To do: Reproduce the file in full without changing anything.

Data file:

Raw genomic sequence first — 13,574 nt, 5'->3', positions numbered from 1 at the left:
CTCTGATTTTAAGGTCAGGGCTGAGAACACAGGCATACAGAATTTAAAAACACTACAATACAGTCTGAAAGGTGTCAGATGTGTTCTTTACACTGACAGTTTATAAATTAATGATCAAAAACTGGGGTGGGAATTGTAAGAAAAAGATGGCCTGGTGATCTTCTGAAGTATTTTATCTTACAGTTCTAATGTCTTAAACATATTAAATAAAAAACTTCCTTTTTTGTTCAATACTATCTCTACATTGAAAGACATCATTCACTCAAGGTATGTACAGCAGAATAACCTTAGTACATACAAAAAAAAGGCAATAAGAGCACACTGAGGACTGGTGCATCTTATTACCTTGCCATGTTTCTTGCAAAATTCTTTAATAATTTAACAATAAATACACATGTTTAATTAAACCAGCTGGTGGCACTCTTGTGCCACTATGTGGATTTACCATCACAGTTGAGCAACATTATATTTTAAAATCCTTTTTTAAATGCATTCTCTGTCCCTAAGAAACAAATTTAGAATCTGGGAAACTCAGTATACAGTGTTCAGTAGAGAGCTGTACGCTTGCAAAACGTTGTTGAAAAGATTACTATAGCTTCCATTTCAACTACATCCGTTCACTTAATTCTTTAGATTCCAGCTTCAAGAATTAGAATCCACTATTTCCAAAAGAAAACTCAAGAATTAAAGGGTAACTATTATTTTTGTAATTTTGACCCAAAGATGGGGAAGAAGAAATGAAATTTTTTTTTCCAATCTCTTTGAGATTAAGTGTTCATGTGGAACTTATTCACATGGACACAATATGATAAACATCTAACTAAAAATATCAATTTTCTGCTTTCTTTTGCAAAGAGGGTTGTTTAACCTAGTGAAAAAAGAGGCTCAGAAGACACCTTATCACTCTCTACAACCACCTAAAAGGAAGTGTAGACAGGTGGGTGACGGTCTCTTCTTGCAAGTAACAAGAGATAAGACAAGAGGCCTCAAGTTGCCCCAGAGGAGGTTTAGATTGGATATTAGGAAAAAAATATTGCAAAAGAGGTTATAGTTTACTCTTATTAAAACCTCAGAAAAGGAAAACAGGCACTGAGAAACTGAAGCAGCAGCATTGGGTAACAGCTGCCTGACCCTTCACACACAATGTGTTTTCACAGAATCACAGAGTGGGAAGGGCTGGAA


Raw genomic sequence first — 13,574 nt, 5'->3', positions numbered from 1 at the left:
CTCTGATTTTAAGGTCAGGGCTGAGAACACAGGCATACAGAATTTAAAAACACTACAATACAGTCTGAAAGGTGTCAGATGTGTTCTTTACACTGACAGTTTATAAATTAATGATCAAAAACTGGGGTGGGAATTGTAAGAAAAAGATGGCCTGGTGATCTTCTGAAGTATTTTATCTTACAGTTCTAATGTCTTAAACATATTAAATAAAAAACTTCCTTTTTTGTTCAATACTATCTCTACATTGAAAGACATCATTCACTCAAGGTATGTACAGCAGAATAACCTTAGTACATACAAAAAAAAGGCAATAAGAGCACACTGAGGACTGGTGCATCTTATTACCTTGCCATGTTTCTTGCAAAATTCTTTAATAATTTAACAATAAATACACATGTTTAATTAAACCAGCTGGTGGCACTCTTGTGCCACTATGTGGATTTACCATCACAGTTGAGCAACATTATATTTTAAAATCCTTTTTTAAATGCATTCTCTGTCCCTAAGAAACAAATTTAGAATCTGGGAAACTCAGTATACAGTGTTCAGTAGAGAGCTGTACGCTTGCAAAACGTTGTTGAAAAGATTACTATAGCTTCCATTTCAACTACATCCGTTCACTTAATTCTTTAGATTCCAGCTTCAAGAATTAGAATCCACTATTTCCAAAAGAAAACTCAAGAATTAAAGGGTAACTATTATTTTTGTAATTTTGACCCAAAGATGGGGAAGAAGAAATGAAATTTTTTTTTCCAATCTCTTTGAGATTAAGTGTTCATGTGGAACTTATTCACATGGACACAATATGATAAACATCTAACTAAAAATATCAATTTTCTGCTTTCTTTTGCAAAGAGGGTTGTTTAACCTAGTGAAAAAAGAGGCTCAGAAGACACCTTATCACTCTCTACAACCACCTAAAAGGAAGTGTAGACAGGTGGGTGACGGTCTCTTCTTGCAAGTAACAAGAGATAAGACAAGAGGCCTCAAGTTGCCCCAGAGGAGGTTTAGATTGGATATTAGGAAAAAAATATTGCAAAAGAGGTTATAGTTTACTCTTATTAAAACCTCAGAAAAGGAAAACAGGCACTGAGAAACTGAAGCAGCAGCATTGGGTAACAGCTGCCTGACCCTTCACACACAATGTGTTTTCACAGAATCACAGAGTGGGAAGGGCTGGAA